Mechanistic and Clinical Aspects of Lenalidomide Treatment for Chronic Lymphocytic Leukemia

Author(s): John C. Riches, John G. Gribben

Journal Name: Current Cancer Drug Targets

Volume 16 , Issue 8 , 2016

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Graphical Abstract:


There have been significant advances in our understanding of the pathogenesis of chronic lymphocytic leukemia (CLL) over the last decade, which has been accompanied by a rapid increase in treatment options. Inhibitors of BCRsignaling such as ibrutinib and idelalisib, and pro-apoptotic agents such as ABT- 199 have shown great promise in initial clinical trials and have been at the forefront of recent developments. However, despite the encouraging early data, these agents do not appear to represent a “cure” for CLL and mechanisms of resistance to these agents have already been identified. In light of these considerations there remains a need for alternative treatment strategies. Lenalidomide, a second-generation derivative of thalidomide, has been demonstrated to have significant clinical activity in CLL. Its effect appears to be mediated by reduction of CLL-cell proliferation, improvement of anti-tumor immune responses and reduction of pro-tumoral factors in the CLL microenvironment. This review discusses our current understanding of the mechanism of action of lenalidomide on both healthy cells and in CLL. It also summarises the published clinical trial experience with this drug, and proposes an ongoing role for this agent in the CLL armamentarium.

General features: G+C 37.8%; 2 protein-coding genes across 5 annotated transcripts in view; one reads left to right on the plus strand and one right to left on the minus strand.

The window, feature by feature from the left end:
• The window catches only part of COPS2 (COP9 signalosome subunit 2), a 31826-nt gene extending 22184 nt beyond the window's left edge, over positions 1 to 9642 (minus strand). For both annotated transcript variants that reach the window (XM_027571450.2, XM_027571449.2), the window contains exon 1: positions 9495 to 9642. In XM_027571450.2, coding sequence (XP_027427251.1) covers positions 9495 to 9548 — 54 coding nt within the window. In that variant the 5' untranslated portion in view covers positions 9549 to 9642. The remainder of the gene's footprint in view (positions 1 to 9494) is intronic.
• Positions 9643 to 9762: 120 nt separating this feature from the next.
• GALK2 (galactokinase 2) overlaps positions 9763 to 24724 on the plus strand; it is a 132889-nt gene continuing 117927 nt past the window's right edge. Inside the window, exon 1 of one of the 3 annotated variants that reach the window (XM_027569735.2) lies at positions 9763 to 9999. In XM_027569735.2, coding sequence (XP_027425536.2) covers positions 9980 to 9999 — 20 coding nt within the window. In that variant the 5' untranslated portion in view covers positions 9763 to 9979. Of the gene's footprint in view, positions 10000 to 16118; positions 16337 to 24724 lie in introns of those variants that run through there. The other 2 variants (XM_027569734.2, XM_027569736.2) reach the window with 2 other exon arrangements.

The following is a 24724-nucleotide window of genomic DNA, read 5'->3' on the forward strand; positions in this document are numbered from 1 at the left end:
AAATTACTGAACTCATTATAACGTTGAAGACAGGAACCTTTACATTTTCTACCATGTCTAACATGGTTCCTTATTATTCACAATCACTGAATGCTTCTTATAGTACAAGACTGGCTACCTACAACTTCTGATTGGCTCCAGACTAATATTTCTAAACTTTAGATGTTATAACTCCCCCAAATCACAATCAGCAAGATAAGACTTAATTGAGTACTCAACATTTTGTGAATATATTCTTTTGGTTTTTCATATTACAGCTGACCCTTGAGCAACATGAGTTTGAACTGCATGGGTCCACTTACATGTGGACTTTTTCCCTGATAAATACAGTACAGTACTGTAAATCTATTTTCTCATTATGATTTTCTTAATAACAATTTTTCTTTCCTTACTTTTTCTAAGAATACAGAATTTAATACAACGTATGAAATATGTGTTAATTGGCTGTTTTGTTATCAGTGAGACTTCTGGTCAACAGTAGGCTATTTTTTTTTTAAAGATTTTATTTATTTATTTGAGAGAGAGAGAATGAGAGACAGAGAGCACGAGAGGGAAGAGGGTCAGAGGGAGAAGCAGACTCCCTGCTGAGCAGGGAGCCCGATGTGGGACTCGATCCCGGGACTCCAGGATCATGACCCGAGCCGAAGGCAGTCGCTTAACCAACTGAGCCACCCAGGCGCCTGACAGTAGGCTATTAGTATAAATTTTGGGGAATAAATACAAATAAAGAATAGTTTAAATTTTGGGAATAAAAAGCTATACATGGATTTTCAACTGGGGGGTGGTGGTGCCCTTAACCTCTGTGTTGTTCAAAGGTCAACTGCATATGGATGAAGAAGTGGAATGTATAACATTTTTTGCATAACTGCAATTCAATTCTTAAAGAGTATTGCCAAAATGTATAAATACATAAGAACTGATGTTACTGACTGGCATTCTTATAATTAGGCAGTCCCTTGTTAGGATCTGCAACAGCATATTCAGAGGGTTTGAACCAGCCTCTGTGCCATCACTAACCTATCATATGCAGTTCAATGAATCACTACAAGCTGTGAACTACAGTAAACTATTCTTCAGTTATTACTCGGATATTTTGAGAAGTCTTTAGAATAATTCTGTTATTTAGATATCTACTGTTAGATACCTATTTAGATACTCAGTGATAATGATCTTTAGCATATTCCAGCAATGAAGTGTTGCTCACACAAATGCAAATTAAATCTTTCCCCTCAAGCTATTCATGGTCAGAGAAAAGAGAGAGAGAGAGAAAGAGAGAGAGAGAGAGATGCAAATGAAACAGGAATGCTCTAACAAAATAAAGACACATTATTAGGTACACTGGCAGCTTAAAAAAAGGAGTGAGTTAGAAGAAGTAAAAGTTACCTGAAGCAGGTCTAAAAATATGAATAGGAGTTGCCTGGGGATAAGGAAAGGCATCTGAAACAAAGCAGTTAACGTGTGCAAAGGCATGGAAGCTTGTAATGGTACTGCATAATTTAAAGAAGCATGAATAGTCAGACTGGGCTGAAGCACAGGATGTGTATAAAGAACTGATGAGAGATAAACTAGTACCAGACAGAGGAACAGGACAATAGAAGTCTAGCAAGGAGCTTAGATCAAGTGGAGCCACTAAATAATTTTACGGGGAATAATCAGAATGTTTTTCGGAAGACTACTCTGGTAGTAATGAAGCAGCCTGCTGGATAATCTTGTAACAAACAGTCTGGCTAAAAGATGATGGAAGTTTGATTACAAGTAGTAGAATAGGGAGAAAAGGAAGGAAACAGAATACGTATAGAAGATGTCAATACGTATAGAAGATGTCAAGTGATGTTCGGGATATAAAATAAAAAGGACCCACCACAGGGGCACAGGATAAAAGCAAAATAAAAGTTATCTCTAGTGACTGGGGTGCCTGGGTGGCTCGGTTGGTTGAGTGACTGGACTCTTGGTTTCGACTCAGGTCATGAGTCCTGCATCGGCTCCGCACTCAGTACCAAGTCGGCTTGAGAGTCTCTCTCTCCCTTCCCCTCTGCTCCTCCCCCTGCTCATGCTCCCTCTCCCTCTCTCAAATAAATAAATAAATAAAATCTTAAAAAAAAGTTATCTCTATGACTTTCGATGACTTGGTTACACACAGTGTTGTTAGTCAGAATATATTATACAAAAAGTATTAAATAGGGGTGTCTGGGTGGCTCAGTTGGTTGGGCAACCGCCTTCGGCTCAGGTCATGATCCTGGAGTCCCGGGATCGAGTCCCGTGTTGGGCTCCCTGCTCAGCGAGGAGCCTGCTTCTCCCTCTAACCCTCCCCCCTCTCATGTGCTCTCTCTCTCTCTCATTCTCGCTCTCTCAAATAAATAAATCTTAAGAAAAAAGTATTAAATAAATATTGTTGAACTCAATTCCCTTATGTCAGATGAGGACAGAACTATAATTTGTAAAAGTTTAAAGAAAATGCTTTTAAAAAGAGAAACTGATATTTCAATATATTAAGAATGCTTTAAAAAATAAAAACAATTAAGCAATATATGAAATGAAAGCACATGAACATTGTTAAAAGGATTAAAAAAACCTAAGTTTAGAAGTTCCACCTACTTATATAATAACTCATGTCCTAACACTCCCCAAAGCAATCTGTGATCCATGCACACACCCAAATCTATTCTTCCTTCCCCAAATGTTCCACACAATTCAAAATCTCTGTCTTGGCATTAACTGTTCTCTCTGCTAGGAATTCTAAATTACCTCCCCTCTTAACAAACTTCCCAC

Keywords: Chronic lymphocytic leukemia, immune suppression, T-cell, NK-cell, CD40 ligand, lenalidomide, cancer vaccine, allogeneic hemopoietic stem cell transplantation.

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Article Details

Year: 2016
Published on: 08 April, 2016
Page: [689 - 700]
Pages: 12
DOI: 10.2174/1568009616666160408145741
Price: $65

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